Formula 1

Pirelli’s Mario Isola: Saudi Arabia boasts ‘completely different characteristics’ to Bahrain

3 Mins read
Credit: Peter Fox/Getty Images/Red Bull Content Pool

With the dust of the season-opening Bahrain Grand Prix having well and truly settled, it’s time for the second round of the 2023 FIA Formula 1 World Championship, the staggeringly fast Saudi Arabian Grand Prix.

The Jeddah Corniche Circuit is so much more than a “typical street circuit”, with it being the fastest street circuit on the Formula 1 calendar due to the drivers wrestling the Jeddah streets at an average speed in excess of 160mph (250km/h). It’s a monster of a circuit and without a doubt a car killer, with Mick Schumacher having found out the hard way last season just how punishing the circuit can be. Pushing beyond the limit will result in a crash, with there being absolute no room for error.

This weekend’s Saudi Arabian GP is the third in the sport’s history, with the first two having delivered exceptional races. The first, of course, saw a dangerous duel between Max Verstappen and Lewis Hamilton, with the duo having been unwilling to give one another a centimetre of space. It resulted in a collision between the pair, with Hamilton ultimately coming out victorious.

Last season’s instalment saw another titanic battle, but this time between Verstappen and Charles Leclerc. The duo somewhat famously almost came to a complete stop in a bid to catch the other one out at the final corner, in a bid to get DRS. Unlike in 2021, Verstappen’s fight with Leclerc last season was clean and sublime, with fans presumably hoping for more of the same this weekend.

Pirelli Motorsport have opted for the same tyres to be used this weekend that were used at the event last season, meaning the Italians second-softest range of tyres will be in use. This weekend’s hardest compound will be the C2, whilst the medium will be the C3, and the soft the C4. Just like last season, further track changes have been made to improve driver safety, with rumble strips now being present on the escape roads, whilst several kerbs have also been smoothed to reduce their severity.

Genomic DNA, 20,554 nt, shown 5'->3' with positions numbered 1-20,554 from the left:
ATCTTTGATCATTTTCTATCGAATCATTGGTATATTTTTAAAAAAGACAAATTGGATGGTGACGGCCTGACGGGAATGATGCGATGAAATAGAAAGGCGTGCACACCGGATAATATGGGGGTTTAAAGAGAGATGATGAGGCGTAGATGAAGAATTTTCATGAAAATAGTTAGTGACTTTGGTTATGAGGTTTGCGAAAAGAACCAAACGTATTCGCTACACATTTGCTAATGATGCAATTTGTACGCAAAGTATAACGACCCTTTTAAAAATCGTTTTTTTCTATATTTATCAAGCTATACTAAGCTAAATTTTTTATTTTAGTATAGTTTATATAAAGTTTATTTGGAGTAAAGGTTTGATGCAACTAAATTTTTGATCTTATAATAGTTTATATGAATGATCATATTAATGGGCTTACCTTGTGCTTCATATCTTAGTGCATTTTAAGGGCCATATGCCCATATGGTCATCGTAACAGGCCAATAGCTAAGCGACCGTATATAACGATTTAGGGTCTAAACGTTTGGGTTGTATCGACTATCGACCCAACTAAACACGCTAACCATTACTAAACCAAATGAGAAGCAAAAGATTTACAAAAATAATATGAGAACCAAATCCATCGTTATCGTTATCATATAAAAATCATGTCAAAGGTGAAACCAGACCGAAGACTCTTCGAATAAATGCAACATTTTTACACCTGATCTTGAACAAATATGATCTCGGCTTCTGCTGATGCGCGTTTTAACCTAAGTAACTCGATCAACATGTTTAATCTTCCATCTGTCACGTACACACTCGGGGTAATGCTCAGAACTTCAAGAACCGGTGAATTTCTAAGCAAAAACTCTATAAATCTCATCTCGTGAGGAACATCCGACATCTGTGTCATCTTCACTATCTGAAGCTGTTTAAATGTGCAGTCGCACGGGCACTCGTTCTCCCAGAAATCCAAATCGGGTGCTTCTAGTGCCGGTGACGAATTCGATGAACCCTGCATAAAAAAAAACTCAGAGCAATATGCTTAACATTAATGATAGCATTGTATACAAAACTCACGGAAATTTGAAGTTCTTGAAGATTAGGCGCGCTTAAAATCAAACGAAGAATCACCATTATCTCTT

Some walls have also been repositioned around the circuit for various reasons, with the walls at Turns Eight and Ten having been moved to improve visibility on corner entry. Walls at Turn Twenty-three have also been moved, but in a bid to slow the corner down. Given how high the average speed is around the circuit, the tyres are more affected by lateral forces than heavy braking, the complete opposite to the first race of the year at the Bahrain International Circuit.

Last season, Verstappen won on a one-stop strategy, something which will presumably be preferred again this weekend should it be a fairly uninterrupted race. The only real similarity between the Saudi Arabian GP and the season-opening Bahrain GP is that qualifying and the race both take place at night, meaning Free Practice Two is the only opportunity the teams get to gather data at a similar time of day to the all-important sessions.

With all of that in mind, Pirelli Motorsport Director Mario Isola has highlighted the importance on finding the correct balance, given that Jeddah boasts “completely different characteristics to Sakhir”.

“For the rapid Jeddah track, we have confirmed the same compound choices as last year as they showed very good consistency throughout the race weekend. In the two races held up to now, the Saudi Arabian Grand Prix has been quite unpredictable because of the frequent safety cars and neutralisations, being a typical street circuit. A one-stopper was the fastest option in 2022, when a safety car led to an early pit stop for most of the drivers, who went on to finish the race on the hard tyre.

“Max Verstappen and Charles Leclerc fought hard on this strategy thanks also to the durability of the tyres, with the Red Bull driver winning by less than a second at the end of a great race. The teams will also have to work hard on car setup because they will only have free practice to fine-tune the balance on this track with the latest tyres. The first race in Bahrain was all about traction and braking but Jeddah instead focuses on lateral forces, with completely different characteristics to Sakhir.”

Credit: Pirelli Motorsport
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